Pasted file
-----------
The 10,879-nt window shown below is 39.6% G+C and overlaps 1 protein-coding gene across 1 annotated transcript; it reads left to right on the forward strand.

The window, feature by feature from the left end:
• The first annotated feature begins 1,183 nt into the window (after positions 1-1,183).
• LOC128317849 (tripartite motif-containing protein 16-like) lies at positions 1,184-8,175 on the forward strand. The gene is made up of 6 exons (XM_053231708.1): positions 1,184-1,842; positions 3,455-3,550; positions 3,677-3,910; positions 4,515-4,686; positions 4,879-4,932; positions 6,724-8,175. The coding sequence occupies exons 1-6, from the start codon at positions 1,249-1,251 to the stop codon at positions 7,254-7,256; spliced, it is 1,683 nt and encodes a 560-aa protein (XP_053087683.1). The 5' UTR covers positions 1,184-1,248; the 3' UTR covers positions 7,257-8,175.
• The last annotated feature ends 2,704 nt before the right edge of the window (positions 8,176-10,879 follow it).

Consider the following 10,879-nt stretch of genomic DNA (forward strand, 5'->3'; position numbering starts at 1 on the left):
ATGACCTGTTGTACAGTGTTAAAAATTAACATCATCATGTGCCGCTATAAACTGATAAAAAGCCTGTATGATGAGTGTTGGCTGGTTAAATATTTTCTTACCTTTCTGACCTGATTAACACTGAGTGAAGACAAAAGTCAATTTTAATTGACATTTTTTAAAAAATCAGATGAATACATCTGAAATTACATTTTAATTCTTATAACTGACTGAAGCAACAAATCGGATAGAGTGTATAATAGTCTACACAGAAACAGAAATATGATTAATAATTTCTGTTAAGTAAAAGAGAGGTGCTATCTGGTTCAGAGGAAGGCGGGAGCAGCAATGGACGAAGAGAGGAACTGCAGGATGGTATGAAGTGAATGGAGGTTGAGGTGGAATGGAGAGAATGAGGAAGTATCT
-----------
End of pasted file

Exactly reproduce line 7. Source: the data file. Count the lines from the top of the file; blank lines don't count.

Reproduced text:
ATGACCTGTTGTACAGTGTTAAAAATTAACATCATCATGTGCCGCTATAAACTGATAAAAAGCCTGTATGATGAGTGTTGGCTGGTTAAATATTTTCTTACCTTTCTGACCTGATTAACACTGAGTGAAGACAAAAGTCAATTTTAATTGACATTTTTTAAAAAATCAGATGAATACATCTGAAATTACATTTTAATTCTTATAACTGACTGAAGCAACAAATCGGATAGAGTGTATAATAGTCTACACAGAAACAGAAATATGATTAATAATTTCTGTTAAGTAAAAGAGAGGTGCTATCTGGTTCAGAGGAAGGCGGGAGCAGCAATGGACGAAGAGAGGAACTGCAGGATGGTATGAAGTGAATGGAGGTTGAGGTGGAATGGAGAGAATGAGGAAGTATCT